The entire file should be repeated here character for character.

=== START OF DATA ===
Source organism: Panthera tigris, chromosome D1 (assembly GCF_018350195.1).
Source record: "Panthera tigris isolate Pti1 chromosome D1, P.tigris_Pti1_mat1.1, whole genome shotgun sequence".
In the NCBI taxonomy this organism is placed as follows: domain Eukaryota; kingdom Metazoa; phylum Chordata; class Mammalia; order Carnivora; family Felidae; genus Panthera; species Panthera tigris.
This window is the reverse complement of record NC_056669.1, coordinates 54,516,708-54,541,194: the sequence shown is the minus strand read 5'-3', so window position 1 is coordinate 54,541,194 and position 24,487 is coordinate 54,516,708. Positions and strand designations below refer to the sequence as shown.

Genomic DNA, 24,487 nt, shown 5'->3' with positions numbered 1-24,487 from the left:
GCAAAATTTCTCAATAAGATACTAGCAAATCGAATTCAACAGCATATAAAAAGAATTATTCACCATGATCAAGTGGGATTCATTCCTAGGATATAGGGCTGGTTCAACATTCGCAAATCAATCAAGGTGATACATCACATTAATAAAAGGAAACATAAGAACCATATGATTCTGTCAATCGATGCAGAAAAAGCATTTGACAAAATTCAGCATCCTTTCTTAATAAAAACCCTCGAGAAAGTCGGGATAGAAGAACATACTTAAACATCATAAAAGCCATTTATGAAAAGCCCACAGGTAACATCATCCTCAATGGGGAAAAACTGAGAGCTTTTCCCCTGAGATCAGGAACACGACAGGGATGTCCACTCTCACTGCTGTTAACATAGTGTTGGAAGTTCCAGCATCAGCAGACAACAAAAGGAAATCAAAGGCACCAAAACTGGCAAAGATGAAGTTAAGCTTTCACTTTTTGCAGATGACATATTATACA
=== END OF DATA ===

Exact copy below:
Source organism: Panthera tigris, chromosome D1 (assembly GCF_018350195.1).
Source record: "Panthera tigris isolate Pti1 chromosome D1, P.tigris_Pti1_mat1.1, whole genome shotgun sequence".
In the NCBI taxonomy this organism is placed as follows: domain Eukaryota; kingdom Metazoa; phylum Chordata; class Mammalia; order Carnivora; family Felidae; genus Panthera; species Panthera tigris.
This window is the reverse complement of record NC_056669.1, coordinates 54,516,708-54,541,194: the sequence shown is the minus strand read 5'-3', so window position 1 is coordinate 54,541,194 and position 24,487 is coordinate 54,516,708. Positions and strand designations below refer to the sequence as shown.

Genomic DNA, 24,487 nt, shown 5'->3' with positions numbered 1-24,487 from the left:
GCAAAATTTCTCAATAAGATACTAGCAAATCGAATTCAACAGCATATAAAAAGAATTATTCACCATGATCAAGTGGGATTCATTCCTAGGATATAGGGCTGGTTCAACATTCGCAAATCAATCAAGGTGATACATCACATTAATAAAAGGAAACATAAGAACCATATGATTCTGTCAATCGATGCAGAAAAAGCATTTGACAAAATTCAGCATCCTTTCTTAATAAAAACCCTCGAGAAAGTCGGGATAGAAGAACATACTTAAACATCATAAAAGCCATTTATGAAAAGCCCACAGGTAACATCATCCTCAATGGGGAAAAACTGAGAGCTTTTCCCCTGAGATCAGGAACACGACAGGGATGTCCACTCTCACTGCTGTTAACATAGTGTTGGAAGTTCCAGCATCAGCAGACAACAAAAGGAAATCAAAGGCACCAAAACTGGCAAAGATGAAGTTAAGCTTTCACTTTTTGCAGATGACATATTATACA